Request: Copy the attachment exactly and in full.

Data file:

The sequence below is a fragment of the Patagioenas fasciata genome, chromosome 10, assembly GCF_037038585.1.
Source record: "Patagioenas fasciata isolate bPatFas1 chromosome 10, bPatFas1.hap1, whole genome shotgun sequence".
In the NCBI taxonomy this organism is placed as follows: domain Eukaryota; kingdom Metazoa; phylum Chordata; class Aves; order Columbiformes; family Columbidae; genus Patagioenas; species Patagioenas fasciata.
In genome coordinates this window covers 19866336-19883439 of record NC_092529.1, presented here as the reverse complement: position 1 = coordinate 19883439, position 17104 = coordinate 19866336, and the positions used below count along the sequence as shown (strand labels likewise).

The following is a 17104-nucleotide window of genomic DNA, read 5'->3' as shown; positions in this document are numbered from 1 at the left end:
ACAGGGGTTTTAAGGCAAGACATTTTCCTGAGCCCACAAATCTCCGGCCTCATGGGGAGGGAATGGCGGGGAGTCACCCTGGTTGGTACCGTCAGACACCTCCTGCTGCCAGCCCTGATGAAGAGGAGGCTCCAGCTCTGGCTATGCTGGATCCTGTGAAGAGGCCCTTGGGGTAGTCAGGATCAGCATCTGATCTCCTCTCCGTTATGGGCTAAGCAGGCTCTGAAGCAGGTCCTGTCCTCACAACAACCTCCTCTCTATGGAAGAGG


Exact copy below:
The sequence below is a fragment of the Patagioenas fasciata genome, chromosome 10, assembly GCF_037038585.1.
Source record: "Patagioenas fasciata isolate bPatFas1 chromosome 10, bPatFas1.hap1, whole genome shotgun sequence".
In the NCBI taxonomy this organism is placed as follows: domain Eukaryota; kingdom Metazoa; phylum Chordata; class Aves; order Columbiformes; family Columbidae; genus Patagioenas; species Patagioenas fasciata.
In genome coordinates this window covers 19866336-19883439 of record NC_092529.1, presented here as the reverse complement: position 1 = coordinate 19883439, position 17104 = coordinate 19866336, and the positions used below count along the sequence as shown (strand labels likewise).

The following is a 17104-nucleotide window of genomic DNA, read 5'->3' as shown; positions in this document are numbered from 1 at the left end:
ACAGGGGTTTTAAGGCAAGACATTTTCCTGAGCCCACAAATCTCCGGCCTCATGGGGAGGGAATGGCGGGGAGTCACCCTGGTTGGTACCGTCAGACACCTCCTGCTGCCAGCCCTGATGAAGAGGAGGCTCCAGCTCTGGCTATGCTGGATCCTGTGAAGAGGCCCTTGGGGTAGTCAGGATCAGCATCTGATCTCCTCTCCGTTATGGGCTAAGCAGGCTCTGAAGCAGGTCCTGTCCTCACAACAACCTCCTCTCTATGGAAGAGG